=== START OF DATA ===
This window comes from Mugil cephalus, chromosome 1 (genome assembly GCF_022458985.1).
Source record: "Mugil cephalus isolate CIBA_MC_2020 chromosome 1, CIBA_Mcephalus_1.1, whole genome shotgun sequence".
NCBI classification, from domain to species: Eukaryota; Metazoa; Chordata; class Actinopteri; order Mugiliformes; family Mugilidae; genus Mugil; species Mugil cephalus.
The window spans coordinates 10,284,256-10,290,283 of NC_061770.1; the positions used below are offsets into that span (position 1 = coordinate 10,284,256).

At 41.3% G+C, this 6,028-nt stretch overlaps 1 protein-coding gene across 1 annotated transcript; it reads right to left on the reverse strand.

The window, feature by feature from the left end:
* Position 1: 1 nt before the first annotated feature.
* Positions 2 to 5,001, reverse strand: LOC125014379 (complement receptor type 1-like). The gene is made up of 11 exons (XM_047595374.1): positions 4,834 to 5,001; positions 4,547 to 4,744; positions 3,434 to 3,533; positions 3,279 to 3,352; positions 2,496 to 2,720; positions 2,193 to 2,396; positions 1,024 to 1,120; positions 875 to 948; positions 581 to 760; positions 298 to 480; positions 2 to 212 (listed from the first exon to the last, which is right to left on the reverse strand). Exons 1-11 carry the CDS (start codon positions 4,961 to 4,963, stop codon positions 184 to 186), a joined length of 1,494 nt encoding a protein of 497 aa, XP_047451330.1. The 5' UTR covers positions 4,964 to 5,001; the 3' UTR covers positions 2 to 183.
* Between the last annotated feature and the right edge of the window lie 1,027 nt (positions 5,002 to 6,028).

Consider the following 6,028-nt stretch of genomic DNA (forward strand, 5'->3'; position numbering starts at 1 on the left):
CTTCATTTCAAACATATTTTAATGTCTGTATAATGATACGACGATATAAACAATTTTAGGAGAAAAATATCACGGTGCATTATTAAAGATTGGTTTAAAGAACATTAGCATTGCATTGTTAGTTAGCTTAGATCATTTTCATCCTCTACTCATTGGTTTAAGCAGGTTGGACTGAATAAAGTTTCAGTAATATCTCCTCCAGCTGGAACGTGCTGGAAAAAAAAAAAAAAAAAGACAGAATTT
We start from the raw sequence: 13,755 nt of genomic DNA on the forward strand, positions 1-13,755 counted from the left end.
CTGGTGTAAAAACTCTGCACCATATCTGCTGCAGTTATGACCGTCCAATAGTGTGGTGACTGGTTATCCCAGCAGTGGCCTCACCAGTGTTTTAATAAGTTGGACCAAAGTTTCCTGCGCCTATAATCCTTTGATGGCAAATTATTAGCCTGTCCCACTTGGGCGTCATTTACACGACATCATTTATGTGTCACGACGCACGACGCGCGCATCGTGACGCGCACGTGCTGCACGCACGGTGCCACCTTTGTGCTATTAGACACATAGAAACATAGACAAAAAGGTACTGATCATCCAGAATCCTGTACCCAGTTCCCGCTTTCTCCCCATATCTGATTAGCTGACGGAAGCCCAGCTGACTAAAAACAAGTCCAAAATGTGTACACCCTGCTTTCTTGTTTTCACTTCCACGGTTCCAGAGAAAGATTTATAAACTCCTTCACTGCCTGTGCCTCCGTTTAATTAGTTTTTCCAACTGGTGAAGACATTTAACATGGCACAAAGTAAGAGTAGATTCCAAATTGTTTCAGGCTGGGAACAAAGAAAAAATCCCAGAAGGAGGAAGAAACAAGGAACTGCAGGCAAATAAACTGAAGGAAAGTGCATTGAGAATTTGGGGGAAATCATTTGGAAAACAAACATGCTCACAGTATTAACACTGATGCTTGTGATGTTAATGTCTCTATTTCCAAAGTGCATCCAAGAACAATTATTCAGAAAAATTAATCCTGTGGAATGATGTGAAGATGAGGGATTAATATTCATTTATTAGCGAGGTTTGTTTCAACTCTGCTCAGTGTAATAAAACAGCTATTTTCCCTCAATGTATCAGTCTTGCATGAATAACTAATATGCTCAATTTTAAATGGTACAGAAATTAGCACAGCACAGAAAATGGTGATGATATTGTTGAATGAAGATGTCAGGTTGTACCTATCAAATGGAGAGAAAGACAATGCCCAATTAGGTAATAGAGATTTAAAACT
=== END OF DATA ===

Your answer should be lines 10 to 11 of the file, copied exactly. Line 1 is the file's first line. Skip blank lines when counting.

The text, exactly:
Consider the following 6,028-nt stretch of genomic DNA (forward strand, 5'->3'; position numbering starts at 1 on the left):
CTTCATTTCAAACATATTTTAATGTCTGTATAATGATACGACGATATAAACAATTTTAGGAGAAAAATATCACGGTGCATTATTAAAGATTGGTTTAAAGAACATTAGCATTGCATTGTTAGTTAGCTTAGATCATTTTCATCCTCTACTCATTGGTTTAAGCAGGTTGGACTGAATAAAGTTTCAGTAATATCTCCTCCAGCTGGAACGTGCTGGAAAAAAAAAAAAAAAAAGACAGAATTT